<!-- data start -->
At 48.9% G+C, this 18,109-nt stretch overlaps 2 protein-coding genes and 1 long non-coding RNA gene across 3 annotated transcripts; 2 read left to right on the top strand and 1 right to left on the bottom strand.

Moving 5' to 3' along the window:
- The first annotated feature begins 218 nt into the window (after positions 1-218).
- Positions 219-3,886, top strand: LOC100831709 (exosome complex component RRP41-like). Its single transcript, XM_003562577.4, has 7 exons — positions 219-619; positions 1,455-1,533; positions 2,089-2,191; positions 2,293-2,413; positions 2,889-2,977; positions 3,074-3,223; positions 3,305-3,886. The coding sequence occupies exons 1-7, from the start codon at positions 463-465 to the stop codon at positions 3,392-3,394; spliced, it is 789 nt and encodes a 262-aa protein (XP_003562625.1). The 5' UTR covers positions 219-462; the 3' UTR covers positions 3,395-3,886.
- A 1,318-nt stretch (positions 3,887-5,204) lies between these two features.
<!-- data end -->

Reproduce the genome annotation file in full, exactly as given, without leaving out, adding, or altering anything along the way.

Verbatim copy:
At 48.9% G+C, this 18,109-nt stretch overlaps 2 protein-coding genes and 1 long non-coding RNA gene across 3 annotated transcripts; 2 read left to right on the top strand and 1 right to left on the bottom strand.

Moving 5' to 3' along the window:
- The first annotated feature begins 218 nt into the window (after positions 1-218).
- Positions 219-3,886, top strand: LOC100831709 (exosome complex component RRP41-like). Its single transcript, XM_003562577.4, has 7 exons — positions 219-619; positions 1,455-1,533; positions 2,089-2,191; positions 2,293-2,413; positions 2,889-2,977; positions 3,074-3,223; positions 3,305-3,886. The coding sequence occupies exons 1-7, from the start codon at positions 463-465 to the stop codon at positions 3,392-3,394; spliced, it is 789 nt and encodes a 262-aa protein (XP_003562625.1). The 5' UTR covers positions 219-462; the 3' UTR covers positions 3,395-3,886.
- A 1,318-nt stretch (positions 3,887-5,204) lies between these two features.